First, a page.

Most people misremember what Oscar Wilde actually said as he lay dying in Paris as “Either those curtains go or I do.”
But it was the wallpaper with which he was “fighting a duel to the death” and it was indeed he who departed — though weeks later. (That posterity adopted this critique of furnishings as his deathbed confession, even though it wasn’t, was more a vindication of Wilde’s philosophy of art than any epigram could ever be.)
John Waters was once asked how he avoided running afoul of community standards in his underground cinema. The short answer, he said, was that he always pled guilty. But then he explained the difficulty of straddling mainstream career success and the statute of limitations on acts of public indecency. Following the box office smash of Hairspray, Waters said, unsuspecting families would seek out his filmography at their local video shops and inevitably come away with Pink Flamingos. “They would always get half way through and say they’d call the police. And I knew halfway was the singing asshole, and I’m glad I ruined their night because, you know, why didn’t they just turn it off? I mean, I didn’t call the police when Forrest Gump started running.”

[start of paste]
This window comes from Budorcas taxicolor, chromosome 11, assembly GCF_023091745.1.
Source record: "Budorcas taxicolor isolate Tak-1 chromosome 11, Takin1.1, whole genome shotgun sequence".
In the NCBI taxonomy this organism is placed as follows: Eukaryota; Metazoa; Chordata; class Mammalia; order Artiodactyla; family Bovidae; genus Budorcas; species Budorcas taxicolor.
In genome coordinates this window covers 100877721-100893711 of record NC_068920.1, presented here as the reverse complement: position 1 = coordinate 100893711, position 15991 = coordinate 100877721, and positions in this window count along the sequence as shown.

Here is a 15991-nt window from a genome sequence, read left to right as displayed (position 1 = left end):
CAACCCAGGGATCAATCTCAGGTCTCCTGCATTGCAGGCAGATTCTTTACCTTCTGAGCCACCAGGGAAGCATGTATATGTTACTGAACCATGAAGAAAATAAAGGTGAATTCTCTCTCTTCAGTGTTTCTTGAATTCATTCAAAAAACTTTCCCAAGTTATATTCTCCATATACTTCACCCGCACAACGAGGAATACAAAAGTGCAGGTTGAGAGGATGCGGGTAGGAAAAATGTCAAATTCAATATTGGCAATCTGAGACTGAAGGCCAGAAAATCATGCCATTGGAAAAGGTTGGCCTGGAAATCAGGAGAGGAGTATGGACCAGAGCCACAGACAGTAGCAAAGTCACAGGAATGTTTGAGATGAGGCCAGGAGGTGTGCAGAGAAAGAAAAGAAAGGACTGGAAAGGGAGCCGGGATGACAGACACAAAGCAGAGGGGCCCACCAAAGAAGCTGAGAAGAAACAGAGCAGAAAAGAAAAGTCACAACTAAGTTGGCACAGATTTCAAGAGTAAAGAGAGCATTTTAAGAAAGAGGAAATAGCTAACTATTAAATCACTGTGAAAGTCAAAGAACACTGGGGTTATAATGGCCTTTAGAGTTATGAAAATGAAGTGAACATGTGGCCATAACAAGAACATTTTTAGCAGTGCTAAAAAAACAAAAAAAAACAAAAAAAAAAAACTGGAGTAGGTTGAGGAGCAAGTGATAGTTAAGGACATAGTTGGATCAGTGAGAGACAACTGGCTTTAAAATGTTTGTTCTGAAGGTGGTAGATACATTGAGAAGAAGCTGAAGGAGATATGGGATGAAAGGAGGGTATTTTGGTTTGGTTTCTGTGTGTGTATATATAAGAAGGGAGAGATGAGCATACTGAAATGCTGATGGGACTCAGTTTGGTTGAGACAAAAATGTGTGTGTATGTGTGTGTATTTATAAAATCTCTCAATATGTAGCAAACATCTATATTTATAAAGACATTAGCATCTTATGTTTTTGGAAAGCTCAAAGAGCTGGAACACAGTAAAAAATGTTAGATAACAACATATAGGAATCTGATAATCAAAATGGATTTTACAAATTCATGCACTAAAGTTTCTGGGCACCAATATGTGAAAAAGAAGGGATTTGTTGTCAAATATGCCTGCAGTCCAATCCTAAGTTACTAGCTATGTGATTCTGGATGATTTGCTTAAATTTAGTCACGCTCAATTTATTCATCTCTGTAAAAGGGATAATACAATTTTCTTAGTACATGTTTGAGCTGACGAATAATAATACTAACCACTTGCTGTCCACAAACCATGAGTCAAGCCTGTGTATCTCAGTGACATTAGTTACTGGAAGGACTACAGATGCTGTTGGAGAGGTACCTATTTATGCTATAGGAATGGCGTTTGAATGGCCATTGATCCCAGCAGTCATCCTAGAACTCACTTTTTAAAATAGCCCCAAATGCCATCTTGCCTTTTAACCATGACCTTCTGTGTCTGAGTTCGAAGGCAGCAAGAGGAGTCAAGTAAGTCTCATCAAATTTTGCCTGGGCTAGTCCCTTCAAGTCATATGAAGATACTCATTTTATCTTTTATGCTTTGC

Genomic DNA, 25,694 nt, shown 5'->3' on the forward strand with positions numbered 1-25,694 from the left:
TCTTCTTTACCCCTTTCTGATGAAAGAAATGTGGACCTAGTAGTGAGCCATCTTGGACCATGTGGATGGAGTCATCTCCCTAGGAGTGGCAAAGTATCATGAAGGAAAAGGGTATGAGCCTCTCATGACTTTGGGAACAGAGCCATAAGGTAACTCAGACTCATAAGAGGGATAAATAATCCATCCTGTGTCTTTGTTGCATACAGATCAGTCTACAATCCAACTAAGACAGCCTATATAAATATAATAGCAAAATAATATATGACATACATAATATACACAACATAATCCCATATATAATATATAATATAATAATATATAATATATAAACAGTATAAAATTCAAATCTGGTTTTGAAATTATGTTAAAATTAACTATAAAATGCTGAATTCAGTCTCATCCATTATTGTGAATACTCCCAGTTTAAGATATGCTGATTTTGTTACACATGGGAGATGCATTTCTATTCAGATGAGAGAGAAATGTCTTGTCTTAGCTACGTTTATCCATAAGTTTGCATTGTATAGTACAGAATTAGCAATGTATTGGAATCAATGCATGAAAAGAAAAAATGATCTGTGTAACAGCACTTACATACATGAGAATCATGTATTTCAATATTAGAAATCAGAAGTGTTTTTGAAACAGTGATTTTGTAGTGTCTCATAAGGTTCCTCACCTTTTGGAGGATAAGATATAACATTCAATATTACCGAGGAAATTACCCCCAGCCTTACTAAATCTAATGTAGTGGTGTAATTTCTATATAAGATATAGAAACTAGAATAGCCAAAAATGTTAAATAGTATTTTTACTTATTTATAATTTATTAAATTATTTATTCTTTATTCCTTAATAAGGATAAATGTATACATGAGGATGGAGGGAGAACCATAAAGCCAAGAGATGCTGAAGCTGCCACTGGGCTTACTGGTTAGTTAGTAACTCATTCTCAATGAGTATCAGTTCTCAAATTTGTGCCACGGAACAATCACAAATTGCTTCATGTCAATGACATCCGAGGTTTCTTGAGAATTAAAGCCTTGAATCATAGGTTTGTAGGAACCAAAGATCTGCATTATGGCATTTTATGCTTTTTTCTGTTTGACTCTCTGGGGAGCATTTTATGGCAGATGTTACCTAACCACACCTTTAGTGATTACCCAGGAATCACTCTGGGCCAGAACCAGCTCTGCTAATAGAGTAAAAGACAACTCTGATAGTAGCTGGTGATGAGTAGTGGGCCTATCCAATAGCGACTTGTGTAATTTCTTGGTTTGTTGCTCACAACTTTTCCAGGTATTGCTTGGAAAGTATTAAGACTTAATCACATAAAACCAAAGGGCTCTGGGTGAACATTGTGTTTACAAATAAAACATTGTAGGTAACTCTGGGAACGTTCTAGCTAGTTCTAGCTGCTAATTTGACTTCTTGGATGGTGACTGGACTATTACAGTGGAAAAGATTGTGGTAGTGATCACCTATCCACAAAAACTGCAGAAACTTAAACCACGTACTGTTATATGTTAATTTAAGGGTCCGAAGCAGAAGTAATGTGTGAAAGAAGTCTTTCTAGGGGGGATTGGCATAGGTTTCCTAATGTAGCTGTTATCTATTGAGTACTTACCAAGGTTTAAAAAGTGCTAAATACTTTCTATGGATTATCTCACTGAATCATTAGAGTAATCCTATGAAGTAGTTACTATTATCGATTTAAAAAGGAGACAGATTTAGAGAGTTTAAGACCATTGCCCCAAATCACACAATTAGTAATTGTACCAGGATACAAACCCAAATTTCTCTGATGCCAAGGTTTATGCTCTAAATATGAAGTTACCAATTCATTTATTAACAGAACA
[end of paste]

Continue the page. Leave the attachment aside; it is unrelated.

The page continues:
It wasn’t so long ago when subversiveness of this kind, more commonly known as camp, was rejoiced in rather than policed by its intended audience, which also happened to be its intended quarry: the educated liberal bourgeoisie. If you laughed at the juxtaposition between death and decor, or a musical sphincter and a handicapped boy breaking free of his leg-braces, it was because the boundary between good and bad taste had been erased or confused. You felt uncomfortable, guilty and provoked. You were drawn in and offended in equal measure.
There were three sensibilities for Susan Sontag, as laid out in her famous essay on camp. First came the moralism of high culture, or the pedantry that Great Books and classical painting and sculpture imparted; then came the extreme emotionalism of the avant-garde, the world of Kafka and Rimbaud; then finally her subject, the whole point of which, as she put it, was “to dethrone the serious. Camp is playful, anti-serious. More precisely, Camp involves a new, more complex relation to ‘the serious.’ One can be serious about the frivolous, frivolous about the serious.”